image


Tools and equipment The starting point
The basic equipment and tools for making artists paint have changed little in hundreds of years and unlike many fields of artistic endeavor are relatively inexpensive. The biggest change for modern practice has been a larger focus on safety issues, and the protecting of artists health as an important part of the process.


The studio Organizing the work environment
The studio needs to be inaccessible for children and pigments need to be on high shelves or in a lockable cabinet. In powder form no pigment should be regarded as harmless.

Ideally the work bench and grinding slab should be adjacent to minimize the movement of pigment containers. The floor should not be exposed concrete in the area where pigments are handled to minimize breakage of containers. Storage in plastic containers has many advantages in this regard as the possibility of pigment getting directly into the bloodstream is very real when trying to clean up a broken glass container coated in pigment and a sharp piece of glass cuts your hand.

There should be no piles of extraneous materials stacked around the work area. A rubbish bin with lid should be beside the workbench. Cleaning up supplies should be readily accessible.

It is desirable that running water and a sink is near the workbench. It is also desirable that a well stocked first aid kit be nearby.


The grinding slab The center of operations
In the old master days this was usually marble, serpentine, or porphyry (the premium material according to Cennini) but glass is easier to clean and in today's world usually cheaper, (and in many ways better.) The best glass is white colored although it is acceptable to place white paper beneath clear glass. The glass needs to be ground so that it has a 'tooth' for grinding. It is possible to buy glass that is already ground, but it is cheaper and easy to ground plain glass yourself.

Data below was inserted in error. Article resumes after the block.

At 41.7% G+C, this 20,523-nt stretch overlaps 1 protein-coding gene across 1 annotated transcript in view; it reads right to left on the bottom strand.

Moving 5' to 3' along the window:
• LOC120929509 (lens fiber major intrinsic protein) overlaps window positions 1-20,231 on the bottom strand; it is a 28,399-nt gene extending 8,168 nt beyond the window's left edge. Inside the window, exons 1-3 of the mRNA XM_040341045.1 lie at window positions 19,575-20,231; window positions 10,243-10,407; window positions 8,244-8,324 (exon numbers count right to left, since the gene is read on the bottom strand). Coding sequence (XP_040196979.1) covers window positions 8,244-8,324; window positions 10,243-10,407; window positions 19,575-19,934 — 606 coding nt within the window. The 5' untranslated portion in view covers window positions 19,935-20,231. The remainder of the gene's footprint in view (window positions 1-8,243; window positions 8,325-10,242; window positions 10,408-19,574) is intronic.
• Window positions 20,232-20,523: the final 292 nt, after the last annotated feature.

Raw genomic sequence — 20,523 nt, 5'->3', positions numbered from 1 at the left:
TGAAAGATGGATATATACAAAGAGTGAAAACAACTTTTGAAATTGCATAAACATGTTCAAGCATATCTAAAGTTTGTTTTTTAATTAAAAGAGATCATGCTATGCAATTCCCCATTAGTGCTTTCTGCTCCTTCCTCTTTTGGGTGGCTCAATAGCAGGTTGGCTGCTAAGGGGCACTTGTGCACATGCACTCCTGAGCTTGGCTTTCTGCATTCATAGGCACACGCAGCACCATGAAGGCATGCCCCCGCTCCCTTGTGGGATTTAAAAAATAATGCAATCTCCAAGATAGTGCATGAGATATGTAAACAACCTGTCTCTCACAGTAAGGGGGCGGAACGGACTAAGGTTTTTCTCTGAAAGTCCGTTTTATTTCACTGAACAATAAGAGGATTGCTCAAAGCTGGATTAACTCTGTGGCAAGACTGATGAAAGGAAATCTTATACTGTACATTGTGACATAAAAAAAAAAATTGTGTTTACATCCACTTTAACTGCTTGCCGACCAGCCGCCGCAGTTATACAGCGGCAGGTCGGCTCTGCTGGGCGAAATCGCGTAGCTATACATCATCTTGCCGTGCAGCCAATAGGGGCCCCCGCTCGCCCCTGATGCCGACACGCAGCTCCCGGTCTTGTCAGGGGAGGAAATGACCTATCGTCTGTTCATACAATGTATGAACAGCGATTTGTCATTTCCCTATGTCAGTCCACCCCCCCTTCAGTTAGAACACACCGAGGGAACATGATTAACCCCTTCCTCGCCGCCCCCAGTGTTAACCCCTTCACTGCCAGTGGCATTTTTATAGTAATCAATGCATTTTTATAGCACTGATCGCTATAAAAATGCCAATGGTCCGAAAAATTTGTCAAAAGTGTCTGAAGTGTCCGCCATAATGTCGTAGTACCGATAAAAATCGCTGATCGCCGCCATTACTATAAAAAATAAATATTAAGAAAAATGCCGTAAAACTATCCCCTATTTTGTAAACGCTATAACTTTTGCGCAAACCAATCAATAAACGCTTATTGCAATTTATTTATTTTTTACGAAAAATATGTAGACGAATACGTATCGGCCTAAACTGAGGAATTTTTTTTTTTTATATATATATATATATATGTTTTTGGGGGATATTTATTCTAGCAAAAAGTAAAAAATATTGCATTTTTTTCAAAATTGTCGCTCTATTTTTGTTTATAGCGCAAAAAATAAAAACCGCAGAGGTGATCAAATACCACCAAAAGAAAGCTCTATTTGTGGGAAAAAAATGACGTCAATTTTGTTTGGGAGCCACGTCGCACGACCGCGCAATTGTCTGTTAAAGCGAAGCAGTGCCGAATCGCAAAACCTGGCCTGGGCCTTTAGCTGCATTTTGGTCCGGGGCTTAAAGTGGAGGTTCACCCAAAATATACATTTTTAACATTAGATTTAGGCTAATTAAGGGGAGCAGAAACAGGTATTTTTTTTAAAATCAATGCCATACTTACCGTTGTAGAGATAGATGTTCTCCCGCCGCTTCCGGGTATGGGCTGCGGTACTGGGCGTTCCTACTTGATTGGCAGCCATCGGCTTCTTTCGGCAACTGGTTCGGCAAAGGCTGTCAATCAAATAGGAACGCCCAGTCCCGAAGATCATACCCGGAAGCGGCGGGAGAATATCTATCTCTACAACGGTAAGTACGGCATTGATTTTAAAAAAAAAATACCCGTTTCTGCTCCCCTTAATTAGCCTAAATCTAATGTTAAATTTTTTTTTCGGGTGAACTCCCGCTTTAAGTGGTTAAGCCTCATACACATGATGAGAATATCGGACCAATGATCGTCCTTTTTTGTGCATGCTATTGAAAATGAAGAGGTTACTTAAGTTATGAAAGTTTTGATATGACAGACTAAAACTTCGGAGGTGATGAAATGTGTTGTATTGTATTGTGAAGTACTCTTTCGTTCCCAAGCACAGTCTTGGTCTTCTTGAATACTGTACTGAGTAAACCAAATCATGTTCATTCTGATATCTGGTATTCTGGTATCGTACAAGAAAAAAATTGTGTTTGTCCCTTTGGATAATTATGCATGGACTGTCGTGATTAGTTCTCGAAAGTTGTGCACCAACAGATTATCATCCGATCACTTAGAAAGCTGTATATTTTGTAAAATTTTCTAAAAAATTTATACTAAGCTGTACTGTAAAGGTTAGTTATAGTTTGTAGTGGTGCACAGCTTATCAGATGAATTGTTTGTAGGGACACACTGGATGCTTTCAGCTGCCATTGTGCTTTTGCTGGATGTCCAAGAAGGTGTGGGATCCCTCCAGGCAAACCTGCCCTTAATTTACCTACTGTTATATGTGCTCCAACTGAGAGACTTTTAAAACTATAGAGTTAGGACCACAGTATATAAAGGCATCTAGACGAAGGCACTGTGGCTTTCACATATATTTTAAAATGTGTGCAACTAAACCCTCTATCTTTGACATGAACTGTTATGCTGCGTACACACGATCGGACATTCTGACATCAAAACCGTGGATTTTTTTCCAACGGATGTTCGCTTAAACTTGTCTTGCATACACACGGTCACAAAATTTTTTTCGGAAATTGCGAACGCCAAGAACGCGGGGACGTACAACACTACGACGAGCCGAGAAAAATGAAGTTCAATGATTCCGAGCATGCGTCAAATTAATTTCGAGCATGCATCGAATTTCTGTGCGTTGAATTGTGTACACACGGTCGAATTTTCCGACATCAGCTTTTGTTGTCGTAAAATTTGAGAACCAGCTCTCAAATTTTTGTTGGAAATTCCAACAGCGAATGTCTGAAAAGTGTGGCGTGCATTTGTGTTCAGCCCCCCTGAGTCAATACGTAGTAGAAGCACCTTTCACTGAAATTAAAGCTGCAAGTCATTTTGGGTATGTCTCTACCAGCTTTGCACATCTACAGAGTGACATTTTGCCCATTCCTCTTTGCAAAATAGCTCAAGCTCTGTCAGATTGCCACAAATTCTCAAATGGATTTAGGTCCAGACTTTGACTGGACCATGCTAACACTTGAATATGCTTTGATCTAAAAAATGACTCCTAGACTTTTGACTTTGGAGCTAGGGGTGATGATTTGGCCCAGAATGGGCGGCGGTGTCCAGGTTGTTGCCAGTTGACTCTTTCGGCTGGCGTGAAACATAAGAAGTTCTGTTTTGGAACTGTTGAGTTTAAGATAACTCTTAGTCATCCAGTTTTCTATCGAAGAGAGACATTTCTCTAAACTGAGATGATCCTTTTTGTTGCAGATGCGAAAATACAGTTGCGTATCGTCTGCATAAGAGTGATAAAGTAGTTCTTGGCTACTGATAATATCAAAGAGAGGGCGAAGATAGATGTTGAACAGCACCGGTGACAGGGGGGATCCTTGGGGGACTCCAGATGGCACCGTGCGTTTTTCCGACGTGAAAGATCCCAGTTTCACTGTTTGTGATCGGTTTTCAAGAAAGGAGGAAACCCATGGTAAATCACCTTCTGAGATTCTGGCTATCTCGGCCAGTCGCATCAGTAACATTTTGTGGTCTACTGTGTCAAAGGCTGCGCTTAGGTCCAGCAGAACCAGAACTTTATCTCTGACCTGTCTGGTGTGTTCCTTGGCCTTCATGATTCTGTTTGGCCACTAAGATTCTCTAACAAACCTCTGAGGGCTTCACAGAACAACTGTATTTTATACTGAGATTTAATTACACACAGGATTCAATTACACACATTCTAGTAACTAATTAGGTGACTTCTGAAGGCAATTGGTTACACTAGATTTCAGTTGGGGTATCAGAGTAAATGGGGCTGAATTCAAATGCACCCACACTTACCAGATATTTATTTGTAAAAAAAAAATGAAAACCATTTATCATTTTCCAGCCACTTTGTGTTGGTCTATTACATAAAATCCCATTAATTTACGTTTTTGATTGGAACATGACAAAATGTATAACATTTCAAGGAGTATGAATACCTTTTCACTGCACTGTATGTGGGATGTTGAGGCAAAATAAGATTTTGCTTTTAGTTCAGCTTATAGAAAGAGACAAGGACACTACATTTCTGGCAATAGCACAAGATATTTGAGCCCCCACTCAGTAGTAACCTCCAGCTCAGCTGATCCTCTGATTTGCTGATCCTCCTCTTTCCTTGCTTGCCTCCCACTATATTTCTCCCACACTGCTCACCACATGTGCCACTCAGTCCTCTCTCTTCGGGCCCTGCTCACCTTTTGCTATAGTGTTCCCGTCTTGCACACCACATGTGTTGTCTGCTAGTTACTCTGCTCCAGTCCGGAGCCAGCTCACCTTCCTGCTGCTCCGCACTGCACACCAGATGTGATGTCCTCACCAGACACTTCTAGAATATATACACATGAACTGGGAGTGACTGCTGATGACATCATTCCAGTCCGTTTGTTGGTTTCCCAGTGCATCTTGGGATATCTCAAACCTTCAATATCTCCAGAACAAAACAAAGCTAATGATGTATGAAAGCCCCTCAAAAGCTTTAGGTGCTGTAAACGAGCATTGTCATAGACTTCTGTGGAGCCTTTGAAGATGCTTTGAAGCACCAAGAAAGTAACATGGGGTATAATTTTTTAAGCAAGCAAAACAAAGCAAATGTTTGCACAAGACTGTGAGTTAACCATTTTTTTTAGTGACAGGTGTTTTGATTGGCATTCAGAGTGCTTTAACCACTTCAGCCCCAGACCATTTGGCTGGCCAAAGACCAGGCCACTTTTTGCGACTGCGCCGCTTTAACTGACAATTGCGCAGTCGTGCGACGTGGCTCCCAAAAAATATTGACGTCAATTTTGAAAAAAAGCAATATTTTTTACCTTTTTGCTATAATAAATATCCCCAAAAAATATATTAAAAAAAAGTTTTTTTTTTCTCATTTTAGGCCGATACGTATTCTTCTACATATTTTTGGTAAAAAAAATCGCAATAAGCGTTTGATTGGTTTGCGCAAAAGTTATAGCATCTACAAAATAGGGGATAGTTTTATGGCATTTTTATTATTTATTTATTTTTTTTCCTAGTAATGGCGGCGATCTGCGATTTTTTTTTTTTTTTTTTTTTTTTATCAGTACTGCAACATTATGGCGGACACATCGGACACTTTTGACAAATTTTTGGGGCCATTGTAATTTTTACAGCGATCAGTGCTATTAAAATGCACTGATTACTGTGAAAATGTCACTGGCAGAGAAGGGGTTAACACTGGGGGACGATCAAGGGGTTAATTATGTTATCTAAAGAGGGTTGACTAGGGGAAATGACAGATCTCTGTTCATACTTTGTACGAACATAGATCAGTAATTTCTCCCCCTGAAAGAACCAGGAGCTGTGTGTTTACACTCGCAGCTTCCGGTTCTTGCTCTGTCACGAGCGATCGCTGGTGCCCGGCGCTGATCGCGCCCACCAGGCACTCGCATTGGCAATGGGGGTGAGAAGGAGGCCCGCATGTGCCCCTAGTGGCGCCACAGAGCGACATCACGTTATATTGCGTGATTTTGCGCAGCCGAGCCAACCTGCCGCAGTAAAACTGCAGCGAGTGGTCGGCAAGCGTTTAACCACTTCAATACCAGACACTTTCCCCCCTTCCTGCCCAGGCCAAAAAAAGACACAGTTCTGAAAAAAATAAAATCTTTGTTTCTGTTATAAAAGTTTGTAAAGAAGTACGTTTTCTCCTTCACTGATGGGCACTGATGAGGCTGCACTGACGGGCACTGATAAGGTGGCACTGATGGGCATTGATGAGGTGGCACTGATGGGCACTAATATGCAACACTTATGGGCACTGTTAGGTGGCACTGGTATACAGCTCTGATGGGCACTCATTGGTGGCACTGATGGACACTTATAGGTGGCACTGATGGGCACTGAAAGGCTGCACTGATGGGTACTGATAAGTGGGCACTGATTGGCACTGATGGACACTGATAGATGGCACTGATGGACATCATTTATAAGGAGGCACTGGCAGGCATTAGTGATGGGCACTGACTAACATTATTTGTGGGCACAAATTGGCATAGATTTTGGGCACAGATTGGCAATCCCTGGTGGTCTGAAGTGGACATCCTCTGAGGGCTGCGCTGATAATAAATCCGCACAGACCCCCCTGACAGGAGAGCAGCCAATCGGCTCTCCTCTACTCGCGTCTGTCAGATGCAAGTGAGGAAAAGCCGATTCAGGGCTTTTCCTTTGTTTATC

The slab should be tempered glass sheet at a minimum 1/4 inch or 6 mm thick and 500 mm x 500 mm (20 in x 20 in) or larger. carborundum powder in medium grit (about 120) is required to make the ground surface. A thin sheet of styrene the same size as the glass is needed to put under the glass, this acts as a cushion. Corrugated cardboard will also do this job, but needs to be replaced every so often.

If you have the room to have the slab in place permanently then it is advisable to nail timber strips into the work bench around the slab in order to prevent movement. Larger and thicker slabs are less likely to move, but still benefit from 'framing' in this way.

Place a couple of tablespoons of carborundum powder on the glass and mix it to a slurry with a palette knife, and spread it around the glass surface. Using the glass muller (see below) grind in a circular pattern using low to medium pressure for about 10 to 15 minutes taking care to get an even movement over the entire surface of the glass Clean and rinse off. If done correctly the surface should have an even frosted glass look. It is now ready for use.

The muller Your grinding tool
In the past these were often made of stone and conical in shape, but nowadays they are usually made of glass with a flat surface and vertical handle. The glass mullers are to be preferred to the stone ones which due to their weight can put a lot of strain on the wrist with continual use. A good size is about 100 mm (about 3 1/2 in) or a little bigger


Mortar and pestle Also best made of glass